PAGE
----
The Jacksonville City Council heard a business plan last night from a West Central Illinois businessman wanting to redevelop the old Shopko building.
Tom Marx, who currently owns many of the properties in the former Wal-Mart plaza as well as Lincoln Square spoke to the city council last night saying that the “iron is hot” for 3 Fortune 500, national companies to come to Jacksonville if he’s allowed to move forward, with some help from the city, on renovations to the former Shopko location on West Morton Avenue: “It’s a great location, but the problem with the building is it’s a big box building. In today’s commercial world, big box buildings are not easy to fill. There just not that many single tenants out there wanting to come into communities of 18,000-20,000 population and set up shop. About the only thing you can do with a building like that is subdivide it. The other problem with the building is that it’s about 240 feet deep. Most tenants in the commercial world that I lease to only want 100 feet. So, if you fill up the front with some smaller tenants, you are kind of stuck with half the building sitting vacant. The only use for that perhaps is warehousing, and that of course, is possible.”
The building is 101,688-square-foot on over 18.5 acres in Jacksonville’s west end. Mayor Andy Ezard says it’s vital that the spot see some life because of its proximity to the U.S. 67 interchange and to other commercial businesses that receive a lot of traffic.
Marx says he can’t name the three national companies he’s spoken with on the basis of a confidentiality agreement, but he did say that currently people from Jacksonville go to Springfield and Quincy to shop in their stores. He says 2 out of the 3 potential tenants have toured the building with the third driving by the location.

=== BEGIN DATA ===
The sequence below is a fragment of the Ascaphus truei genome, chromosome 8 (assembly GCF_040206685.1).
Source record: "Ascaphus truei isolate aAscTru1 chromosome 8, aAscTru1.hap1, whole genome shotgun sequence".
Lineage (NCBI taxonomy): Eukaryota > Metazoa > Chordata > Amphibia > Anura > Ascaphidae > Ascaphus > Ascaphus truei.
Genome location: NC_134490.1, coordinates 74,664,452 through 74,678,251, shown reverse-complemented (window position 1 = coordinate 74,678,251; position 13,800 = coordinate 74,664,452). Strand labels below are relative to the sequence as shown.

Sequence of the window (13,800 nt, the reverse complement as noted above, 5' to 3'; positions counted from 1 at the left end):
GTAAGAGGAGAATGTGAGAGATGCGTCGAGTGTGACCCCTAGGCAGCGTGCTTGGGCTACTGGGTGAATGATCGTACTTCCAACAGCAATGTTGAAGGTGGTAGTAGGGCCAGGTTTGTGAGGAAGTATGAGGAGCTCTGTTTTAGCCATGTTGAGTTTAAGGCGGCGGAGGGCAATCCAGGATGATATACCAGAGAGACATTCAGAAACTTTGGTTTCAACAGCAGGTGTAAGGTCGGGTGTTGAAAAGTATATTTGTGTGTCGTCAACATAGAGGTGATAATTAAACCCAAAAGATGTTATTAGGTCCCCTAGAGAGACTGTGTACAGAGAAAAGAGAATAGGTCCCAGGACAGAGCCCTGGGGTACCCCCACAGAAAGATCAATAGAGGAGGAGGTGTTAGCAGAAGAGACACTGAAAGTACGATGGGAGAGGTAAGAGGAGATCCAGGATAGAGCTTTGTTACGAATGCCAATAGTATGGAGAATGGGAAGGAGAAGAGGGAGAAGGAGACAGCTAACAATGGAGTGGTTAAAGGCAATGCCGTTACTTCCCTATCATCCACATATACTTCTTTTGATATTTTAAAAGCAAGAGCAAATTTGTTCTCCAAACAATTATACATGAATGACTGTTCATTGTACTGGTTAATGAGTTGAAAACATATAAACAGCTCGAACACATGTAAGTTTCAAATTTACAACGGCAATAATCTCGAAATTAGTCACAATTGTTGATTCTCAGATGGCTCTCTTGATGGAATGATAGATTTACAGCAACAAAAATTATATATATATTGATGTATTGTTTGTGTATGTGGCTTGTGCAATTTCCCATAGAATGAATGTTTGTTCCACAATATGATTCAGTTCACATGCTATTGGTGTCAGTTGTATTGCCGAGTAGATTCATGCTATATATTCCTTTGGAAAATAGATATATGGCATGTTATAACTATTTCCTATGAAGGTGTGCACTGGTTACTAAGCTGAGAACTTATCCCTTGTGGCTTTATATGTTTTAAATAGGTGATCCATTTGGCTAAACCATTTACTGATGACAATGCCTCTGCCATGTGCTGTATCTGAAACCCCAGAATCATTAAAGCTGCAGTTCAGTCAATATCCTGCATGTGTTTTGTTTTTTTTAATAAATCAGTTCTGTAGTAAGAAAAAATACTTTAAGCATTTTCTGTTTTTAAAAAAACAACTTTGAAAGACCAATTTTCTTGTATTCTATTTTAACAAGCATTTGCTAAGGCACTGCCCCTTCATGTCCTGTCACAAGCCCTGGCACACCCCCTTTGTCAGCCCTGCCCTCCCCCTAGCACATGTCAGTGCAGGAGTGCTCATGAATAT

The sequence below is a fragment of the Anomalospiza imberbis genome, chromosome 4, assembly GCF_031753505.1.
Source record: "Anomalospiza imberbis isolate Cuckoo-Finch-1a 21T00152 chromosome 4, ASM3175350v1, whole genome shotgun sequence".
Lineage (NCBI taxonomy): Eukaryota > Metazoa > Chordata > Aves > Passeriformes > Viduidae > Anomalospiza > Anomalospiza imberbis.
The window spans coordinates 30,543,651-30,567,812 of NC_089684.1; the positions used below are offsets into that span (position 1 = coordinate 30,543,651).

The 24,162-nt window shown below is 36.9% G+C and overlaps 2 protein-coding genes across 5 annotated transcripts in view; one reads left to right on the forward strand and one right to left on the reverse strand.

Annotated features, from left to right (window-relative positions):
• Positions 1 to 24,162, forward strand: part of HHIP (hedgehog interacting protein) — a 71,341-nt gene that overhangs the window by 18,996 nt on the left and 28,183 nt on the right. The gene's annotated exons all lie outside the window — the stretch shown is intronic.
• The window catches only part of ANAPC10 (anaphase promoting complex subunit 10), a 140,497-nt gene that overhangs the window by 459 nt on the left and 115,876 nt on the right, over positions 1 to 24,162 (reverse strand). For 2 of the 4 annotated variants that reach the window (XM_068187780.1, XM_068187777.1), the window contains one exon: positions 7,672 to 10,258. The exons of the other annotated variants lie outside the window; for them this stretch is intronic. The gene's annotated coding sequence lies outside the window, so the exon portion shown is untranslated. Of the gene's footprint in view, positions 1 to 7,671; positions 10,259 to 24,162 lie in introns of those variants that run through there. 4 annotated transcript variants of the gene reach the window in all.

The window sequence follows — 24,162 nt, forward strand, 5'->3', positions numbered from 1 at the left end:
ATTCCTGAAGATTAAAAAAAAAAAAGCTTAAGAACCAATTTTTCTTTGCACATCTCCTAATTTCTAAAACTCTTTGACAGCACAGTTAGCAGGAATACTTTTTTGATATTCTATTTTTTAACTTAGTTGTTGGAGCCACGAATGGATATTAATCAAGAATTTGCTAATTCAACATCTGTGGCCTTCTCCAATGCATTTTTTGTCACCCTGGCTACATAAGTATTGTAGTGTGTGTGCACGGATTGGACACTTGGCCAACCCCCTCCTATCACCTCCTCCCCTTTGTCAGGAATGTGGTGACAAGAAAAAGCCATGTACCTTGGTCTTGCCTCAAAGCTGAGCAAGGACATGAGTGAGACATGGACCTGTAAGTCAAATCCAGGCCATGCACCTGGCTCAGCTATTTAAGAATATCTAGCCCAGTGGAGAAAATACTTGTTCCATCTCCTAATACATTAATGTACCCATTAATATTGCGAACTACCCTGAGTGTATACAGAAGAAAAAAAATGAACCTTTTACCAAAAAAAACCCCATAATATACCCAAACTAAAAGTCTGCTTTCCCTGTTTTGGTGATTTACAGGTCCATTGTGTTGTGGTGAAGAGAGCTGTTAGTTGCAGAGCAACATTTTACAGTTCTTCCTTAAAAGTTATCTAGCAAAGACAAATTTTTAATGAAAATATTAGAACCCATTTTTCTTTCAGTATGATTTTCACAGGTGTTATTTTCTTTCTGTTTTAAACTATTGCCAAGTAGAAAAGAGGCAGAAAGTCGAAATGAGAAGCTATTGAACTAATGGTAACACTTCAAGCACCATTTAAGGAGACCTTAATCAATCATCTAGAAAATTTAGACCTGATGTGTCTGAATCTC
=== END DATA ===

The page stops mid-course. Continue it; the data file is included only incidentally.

Marx says he’s added some investment into the property since he purchased the location at 1964 West Morton Avenue at auction from a group of New York State land developers in February 2022 for $1.3 million. He says he’s recently added LED lighting, cleaned up the parking lots, and gotten the area free of some accumulating trash. He says he needs more money to make the property feasible to lease to tenants.
Marks is asking the City of Jacksonville for a loan and a modified tax revenue program from the shops that will set up in the location in the hopes of possible further expansion in the space: “What I try not to ask for from cities is taxpayer money. In this particular case, I’m asking for a loan of $1 million to be paid back over a 20-year annuitization but it would be ballooned off in 10 years. That part of it is a loan. I’m willing to do a personal guarantee to back the loan, as well. The second part of this is we are asking for $2 million to be paid back to the developer, which is me, that would come from the sales tax that is generated from the sales of these 3 tenants and future tenants that I hope to bring to the area there. Every $2 collected of sales tax – not raising sales taxes, we’re just collecting additional sales tax…and so, every $2 that the city collects, we would ask a dollar to be paid back to the developer until the time the $2 million was reached. Now, it could take some years for us to see all of that.”
arx says the hope is to add an adjoining building and a third building on the west side of the site as parking would allow. According to the Quincy Herald-Whig, Marx already has a similar agreement with the City of Quincy when he re-developed the Mid-Town Business District at the corner of 30th and Broadway streets near downtown Quincy. City Attorney Dan Beard said last night that a similar loan had been done with the city and J.J. Richardson in 2009.
Kristin Jamison of the Jacksonville Regional Economic Development Corporation who was in attendance at the city’s workshop session says that the city could use the model with Marx as a template for other large scale developers who may come to Jacksonville in the future and want to invest. She says it could be a competitive tool to attract future development.
City Finance Chair, Ward 5 Alderman Don Cook, set a finance committee hearing prior to the next city council on March 27th to work out any final details prior to the city voting on an agreement with Marx for the site.